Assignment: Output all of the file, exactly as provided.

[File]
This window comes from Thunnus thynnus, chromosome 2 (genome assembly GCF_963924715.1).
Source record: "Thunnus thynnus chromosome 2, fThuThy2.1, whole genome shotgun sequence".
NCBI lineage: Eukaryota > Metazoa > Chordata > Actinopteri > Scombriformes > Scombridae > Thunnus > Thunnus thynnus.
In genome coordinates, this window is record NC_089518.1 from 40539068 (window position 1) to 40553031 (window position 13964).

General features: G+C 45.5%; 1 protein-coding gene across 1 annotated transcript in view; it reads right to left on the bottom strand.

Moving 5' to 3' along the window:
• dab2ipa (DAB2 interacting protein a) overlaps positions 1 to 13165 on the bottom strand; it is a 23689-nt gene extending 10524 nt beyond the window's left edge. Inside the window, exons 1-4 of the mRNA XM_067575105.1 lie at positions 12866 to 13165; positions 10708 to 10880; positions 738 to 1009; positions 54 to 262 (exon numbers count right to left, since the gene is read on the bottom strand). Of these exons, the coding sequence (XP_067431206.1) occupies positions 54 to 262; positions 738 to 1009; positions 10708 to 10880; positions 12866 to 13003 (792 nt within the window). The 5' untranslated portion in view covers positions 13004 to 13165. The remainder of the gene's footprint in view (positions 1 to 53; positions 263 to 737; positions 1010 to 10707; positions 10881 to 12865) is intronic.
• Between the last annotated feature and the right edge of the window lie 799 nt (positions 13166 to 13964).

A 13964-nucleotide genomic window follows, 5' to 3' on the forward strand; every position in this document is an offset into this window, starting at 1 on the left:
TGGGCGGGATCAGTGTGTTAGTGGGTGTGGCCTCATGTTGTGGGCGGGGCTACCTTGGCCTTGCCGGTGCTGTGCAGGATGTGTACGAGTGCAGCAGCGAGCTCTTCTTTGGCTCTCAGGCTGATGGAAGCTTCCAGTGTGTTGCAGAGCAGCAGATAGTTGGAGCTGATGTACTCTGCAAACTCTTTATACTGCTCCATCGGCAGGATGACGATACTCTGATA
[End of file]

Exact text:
This window comes from Thunnus thynnus, chromosome 2 (genome assembly GCF_963924715.1).
Source record: "Thunnus thynnus chromosome 2, fThuThy2.1, whole genome shotgun sequence".
NCBI lineage: Eukaryota > Metazoa > Chordata > Actinopteri > Scombriformes > Scombridae > Thunnus > Thunnus thynnus.
In genome coordinates, this window is record NC_089518.1 from 40539068 (window position 1) to 40553031 (window position 13964).

General features: G+C 45.5%; 1 protein-coding gene across 1 annotated transcript in view; it reads right to left on the bottom strand.

Moving 5' to 3' along the window:
• dab2ipa (DAB2 interacting protein a) overlaps positions 1 to 13165 on the bottom strand; it is a 23689-nt gene extending 10524 nt beyond the window's left edge. Inside the window, exons 1-4 of the mRNA XM_067575105.1 lie at positions 12866 to 13165; positions 10708 to 10880; positions 738 to 1009; positions 54 to 262 (exon numbers count right to left, since the gene is read on the bottom strand). Of these exons, the coding sequence (XP_067431206.1) occupies positions 54 to 262; positions 738 to 1009; positions 10708 to 10880; positions 12866 to 13003 (792 nt within the window). The 5' untranslated portion in view covers positions 13004 to 13165. The remainder of the gene's footprint in view (positions 1 to 53; positions 263 to 737; positions 1010 to 10707; positions 10881 to 12865) is intronic.
• Between the last annotated feature and the right edge of the window lie 799 nt (positions 13166 to 13964).

A 13964-nucleotide genomic window follows, 5' to 3' on the forward strand; every position in this document is an offset into this window, starting at 1 on the left:
TGGGCGGGATCAGTGTGTTAGTGGGTGTGGCCTCATGTTGTGGGCGGGGCTACCTTGGCCTTGCCGGTGCTGTGCAGGATGTGTACGAGTGCAGCAGCGAGCTCTTCTTTGGCTCTCAGGCTGATGGAAGCTTCCAGTGTGTTGCAGAGCAGCAGATAGTTGGAGCTGATGTACTCTGCAAACTCTTTATACTGCTCCATCGGCAGGATGACGATACTCTGATA